This is a really interesting question, and what I will say is that this is a natural part of software engineering growth. I went through a similar experience on Android - Basic rendering is easy, but things get tricky when there's a lot of different user flows and edge cases. I hope you're able to look back and feel proud of yourself once you're able to get these types of features able to work 😊
That being said, here are my tips to improve here:
- I really don't think grinding Leetcode and doing those competitive programming type of problems will help you. Those problems are too isolated and not connected to real products, especially on front-end where there's actual pixels on screen.
- Take some time to think through the problem before coding - Tactically, you can write some pseudo-code after you figure out the overall logic flow. The common failure mode I see with more junior engineers is they'll jump straight into coding, write a bunch of code, hit a wall, and get frustrated trying to morph their broken code into something that works.
- If you have a mentor or just a good relationship with a more senior engineer, you can run it by them and get feedback. Ask them if there's any edge cases your proposed logic doesn't account for.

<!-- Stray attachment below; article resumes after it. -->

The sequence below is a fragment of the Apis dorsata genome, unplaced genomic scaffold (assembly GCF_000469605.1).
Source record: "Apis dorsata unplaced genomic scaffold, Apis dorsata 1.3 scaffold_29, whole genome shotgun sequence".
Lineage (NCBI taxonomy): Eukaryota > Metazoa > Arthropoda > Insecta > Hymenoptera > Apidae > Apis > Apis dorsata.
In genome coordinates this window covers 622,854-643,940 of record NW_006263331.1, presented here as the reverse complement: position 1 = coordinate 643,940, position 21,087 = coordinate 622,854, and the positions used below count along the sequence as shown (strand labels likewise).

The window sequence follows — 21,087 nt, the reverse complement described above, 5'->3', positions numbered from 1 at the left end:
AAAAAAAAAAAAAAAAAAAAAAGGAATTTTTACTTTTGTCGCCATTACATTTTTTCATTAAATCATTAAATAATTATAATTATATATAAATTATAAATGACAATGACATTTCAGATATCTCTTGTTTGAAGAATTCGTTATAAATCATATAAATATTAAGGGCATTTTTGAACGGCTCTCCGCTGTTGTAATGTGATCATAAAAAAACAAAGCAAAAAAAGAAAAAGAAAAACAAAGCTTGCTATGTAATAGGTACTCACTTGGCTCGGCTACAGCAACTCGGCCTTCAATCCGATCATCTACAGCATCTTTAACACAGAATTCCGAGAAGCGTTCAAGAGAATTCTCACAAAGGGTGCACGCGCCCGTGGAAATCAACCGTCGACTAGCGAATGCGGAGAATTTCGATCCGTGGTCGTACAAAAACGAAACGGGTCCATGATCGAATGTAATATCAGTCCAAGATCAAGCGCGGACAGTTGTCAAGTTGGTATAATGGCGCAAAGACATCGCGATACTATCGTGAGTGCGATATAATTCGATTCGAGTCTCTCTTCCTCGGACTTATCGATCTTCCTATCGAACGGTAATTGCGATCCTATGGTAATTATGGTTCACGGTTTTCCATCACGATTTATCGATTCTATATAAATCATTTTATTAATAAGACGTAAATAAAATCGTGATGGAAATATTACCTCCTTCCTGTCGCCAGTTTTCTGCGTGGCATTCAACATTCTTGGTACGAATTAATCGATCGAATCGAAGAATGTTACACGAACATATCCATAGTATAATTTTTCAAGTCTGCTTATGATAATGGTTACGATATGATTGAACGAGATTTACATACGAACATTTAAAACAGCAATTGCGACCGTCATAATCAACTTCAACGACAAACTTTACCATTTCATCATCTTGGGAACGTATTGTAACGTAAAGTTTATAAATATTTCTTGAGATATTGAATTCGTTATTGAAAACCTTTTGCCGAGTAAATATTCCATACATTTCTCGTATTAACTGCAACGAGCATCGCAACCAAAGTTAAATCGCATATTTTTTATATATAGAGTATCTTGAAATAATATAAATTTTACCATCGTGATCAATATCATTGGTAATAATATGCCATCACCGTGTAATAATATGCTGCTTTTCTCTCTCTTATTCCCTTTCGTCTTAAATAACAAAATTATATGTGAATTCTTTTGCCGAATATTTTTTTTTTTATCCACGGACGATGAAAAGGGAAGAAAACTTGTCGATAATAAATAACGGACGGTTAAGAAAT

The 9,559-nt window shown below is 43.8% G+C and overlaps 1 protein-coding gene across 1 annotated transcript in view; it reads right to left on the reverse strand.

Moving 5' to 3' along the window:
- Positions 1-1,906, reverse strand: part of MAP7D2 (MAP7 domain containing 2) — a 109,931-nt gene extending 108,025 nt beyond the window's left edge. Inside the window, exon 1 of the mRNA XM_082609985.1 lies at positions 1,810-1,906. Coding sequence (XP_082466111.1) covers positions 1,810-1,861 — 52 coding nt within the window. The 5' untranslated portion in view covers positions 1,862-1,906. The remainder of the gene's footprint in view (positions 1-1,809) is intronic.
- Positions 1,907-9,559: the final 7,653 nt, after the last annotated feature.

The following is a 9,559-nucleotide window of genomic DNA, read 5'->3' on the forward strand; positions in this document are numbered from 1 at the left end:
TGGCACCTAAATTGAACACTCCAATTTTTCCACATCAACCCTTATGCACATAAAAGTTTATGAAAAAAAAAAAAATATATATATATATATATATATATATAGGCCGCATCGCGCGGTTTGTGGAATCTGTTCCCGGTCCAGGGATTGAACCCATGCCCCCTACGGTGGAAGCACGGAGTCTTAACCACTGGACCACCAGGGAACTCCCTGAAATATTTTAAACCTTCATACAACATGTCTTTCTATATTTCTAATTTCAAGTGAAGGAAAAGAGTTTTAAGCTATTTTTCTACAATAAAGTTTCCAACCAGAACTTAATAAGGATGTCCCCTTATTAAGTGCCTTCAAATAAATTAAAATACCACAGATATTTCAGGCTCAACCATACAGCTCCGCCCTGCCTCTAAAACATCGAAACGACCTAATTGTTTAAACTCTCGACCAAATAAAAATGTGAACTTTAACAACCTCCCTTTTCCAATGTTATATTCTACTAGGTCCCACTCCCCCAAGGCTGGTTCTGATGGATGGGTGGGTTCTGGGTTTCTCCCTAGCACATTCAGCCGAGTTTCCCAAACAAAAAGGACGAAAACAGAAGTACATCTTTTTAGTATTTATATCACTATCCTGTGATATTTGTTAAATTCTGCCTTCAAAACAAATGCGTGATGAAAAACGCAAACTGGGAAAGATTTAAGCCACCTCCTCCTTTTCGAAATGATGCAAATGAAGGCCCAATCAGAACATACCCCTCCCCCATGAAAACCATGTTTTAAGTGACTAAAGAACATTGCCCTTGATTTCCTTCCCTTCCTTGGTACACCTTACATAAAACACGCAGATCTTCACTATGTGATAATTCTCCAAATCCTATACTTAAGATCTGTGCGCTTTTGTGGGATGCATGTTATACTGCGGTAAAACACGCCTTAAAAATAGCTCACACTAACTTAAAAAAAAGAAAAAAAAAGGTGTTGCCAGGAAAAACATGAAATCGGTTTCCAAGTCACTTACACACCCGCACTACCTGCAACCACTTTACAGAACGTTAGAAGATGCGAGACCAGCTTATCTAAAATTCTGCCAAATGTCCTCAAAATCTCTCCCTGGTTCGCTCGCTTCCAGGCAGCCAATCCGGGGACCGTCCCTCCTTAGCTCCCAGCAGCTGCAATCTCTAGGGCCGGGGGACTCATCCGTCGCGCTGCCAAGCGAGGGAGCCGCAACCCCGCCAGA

- Leverage code review - As an apprentice, don't hold yourself to the bar of nailing it perfectly on the first try with a solution that covers all cases and is elegantly written - If you can get something primitive working, even if it takes a ton of if statements or something, just get it out there in a pull request and ask for feedback on how the approach can be improved.
- Be the user that pushes products to their limits - This is the cool thing about working on front-end: It's very visual, and you can play around with things yourself, which is much harder to do if you work on back-end or ML infra or something. What I mean by "pushing to the limit" is to deliberately hit error and edge cases. Observe how websites and apps react when you do this, and you can learn from them. By having this frame of mind, it also helps you see these cases proactively when you take up any task. Here's some examples:
- Put in an invalid email when logging into a website
- On a content app like Pinterest, create a collection of items that's extremely large (100+ items)
- Click every button you can possibly find, especially those that are a bit hidden
Lastly, this isn't completely related to the question, but I recommend reading this Q&A on how to write great code faster as well.